Character Creation Perfected: Perfect Glowing Bodies

I call this one 'Jimmy Hips'

I am so greedy. Whereas Alice musters great aesthetic appreciation for Strangethink’s experimental gamettes, my mind hungrily inclines to how they can be turned to other purposes. Case in point, I want Perfect Glowing Bodies to be the basis of a character creator in the next XCOM game, or for it to be expanded into a Syndicatelike as some neon holo-dream.

Perfect Glowing Bodies is a toy, really, but I like to think of it as a fragment of code from another reality which somehow slipped into ours. It’s the character creator tool for a game that doesn’t exist in this world, which is a good thing – because instead I get to imagine that game. As I push sliders and pull nodes, and a lurid yet elegant colour scheme flows across a symmetrically mutated biped. my mind bubbles with half-thoughts of what this contextless hero might do. That’s the moment I treasure.

Because it’s followed by a rather more unimaginative thought: ‘ooh, imagine having this much control of character creation in XCOM or WoW.’ What a good thing that would be, even if it is unfairly pinning someone else’s creation to something established. I don’t mean simply in terms of having greater control over the proportions and hues of your fightmen and fightwomen, but of the clever, simple manner means of adjusting them in Perfect Glowing Bodies. The traditional UI for a character creator tool is click-click-clicking through lists of body parts and sizes, which can be laborious and will often encourage pursuing extremes because it’s the quickest way to build something that seems ‘yours’. Or, too often, I’ll simply hit ‘randomise’ because I get bored of all the clicking and scrolling.

In Perfect Glowing Bodies, dramatic changes are achieved by minute adjustments of almost tactile graphs. It takes only the most fractional effort to create someone who looks completely different from the last guy-thing you made, but at the same time it feels very much as though I did it, rather than that PGB did it. Sure, the co-ordinated neon colour schemes are super-cool, but I’m into this because it feels far more like remixing DNA than picking from pre-fab parts.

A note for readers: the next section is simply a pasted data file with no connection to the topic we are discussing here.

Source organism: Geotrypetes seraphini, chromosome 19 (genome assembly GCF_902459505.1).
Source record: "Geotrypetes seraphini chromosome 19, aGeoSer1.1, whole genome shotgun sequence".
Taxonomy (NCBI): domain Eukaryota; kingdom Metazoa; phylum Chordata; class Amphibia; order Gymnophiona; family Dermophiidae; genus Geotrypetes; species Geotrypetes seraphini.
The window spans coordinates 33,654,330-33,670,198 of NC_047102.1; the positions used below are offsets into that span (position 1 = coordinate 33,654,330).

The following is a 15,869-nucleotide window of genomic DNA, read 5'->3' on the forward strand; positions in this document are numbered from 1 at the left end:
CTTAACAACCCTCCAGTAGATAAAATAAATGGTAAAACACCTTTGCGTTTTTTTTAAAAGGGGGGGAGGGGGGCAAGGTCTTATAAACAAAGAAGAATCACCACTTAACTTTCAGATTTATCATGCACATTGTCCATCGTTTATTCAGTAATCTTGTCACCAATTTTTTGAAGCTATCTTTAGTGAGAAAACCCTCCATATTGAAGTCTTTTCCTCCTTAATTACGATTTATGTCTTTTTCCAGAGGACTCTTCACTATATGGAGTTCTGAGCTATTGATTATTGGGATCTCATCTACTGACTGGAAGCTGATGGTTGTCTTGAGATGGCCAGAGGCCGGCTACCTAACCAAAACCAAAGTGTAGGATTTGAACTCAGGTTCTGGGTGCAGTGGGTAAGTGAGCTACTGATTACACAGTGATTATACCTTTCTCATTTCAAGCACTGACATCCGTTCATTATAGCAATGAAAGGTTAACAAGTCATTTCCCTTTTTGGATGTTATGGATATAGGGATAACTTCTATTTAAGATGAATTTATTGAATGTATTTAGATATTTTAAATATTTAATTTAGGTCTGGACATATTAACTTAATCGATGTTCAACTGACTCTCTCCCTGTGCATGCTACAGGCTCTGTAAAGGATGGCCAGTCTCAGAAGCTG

It’s a toy. A pretty, responsive toy that other games can learn an awful lot from.

Perfect Glowing Bodies is pay-what-you-want from here. There’s also an official description of what it’s ‘about’ there, but I’ve not included that in this post because having no context for PGB meant I was able to imagine it was about/from a whole bunch of other things.


  1. MrFinnishDude says:

    Truly interesting little thing. Too bad you cant do much with the model-y-ish things, or even view them from different angles. But the creation system is really intriguing

    I was just messing around with the sliders, I pressed the random button and I got a really imposing, sharp, and edgy looking character called the “Opposite Creature”. It was oddly unnerving to me so I moved one of the sliders just a bit and the shape transformed into this really smooth, soft and really feminine looking character called the “Peace Master”.
    The drastic change in character in such a small move of a slider was oddly inspiring to me, and I wished to do something more with the character, but sadly that’s not really possible. It would be really interesting to see a game with this kind of character creation for sure.

  2. Ross Angus says:

    Wow. Is this 3D?

  3. Strangethink says:

    For the curious, I made a Storify showing how Perfect Glowing Bodies evolved.
    link to

    • gorgonaut says:

      As an artist, I appreciate the potential of PGB for quick idea generation. I just have to fiddle around, and imagine these characters as people. Sometimes, the unexpected shape gives a character an unexpected background. I like it!

  4. ChaseGunman says:

    Love this Space Robot Kaleidoscope.

    One question – is it deterministic? The names don’t seem to be.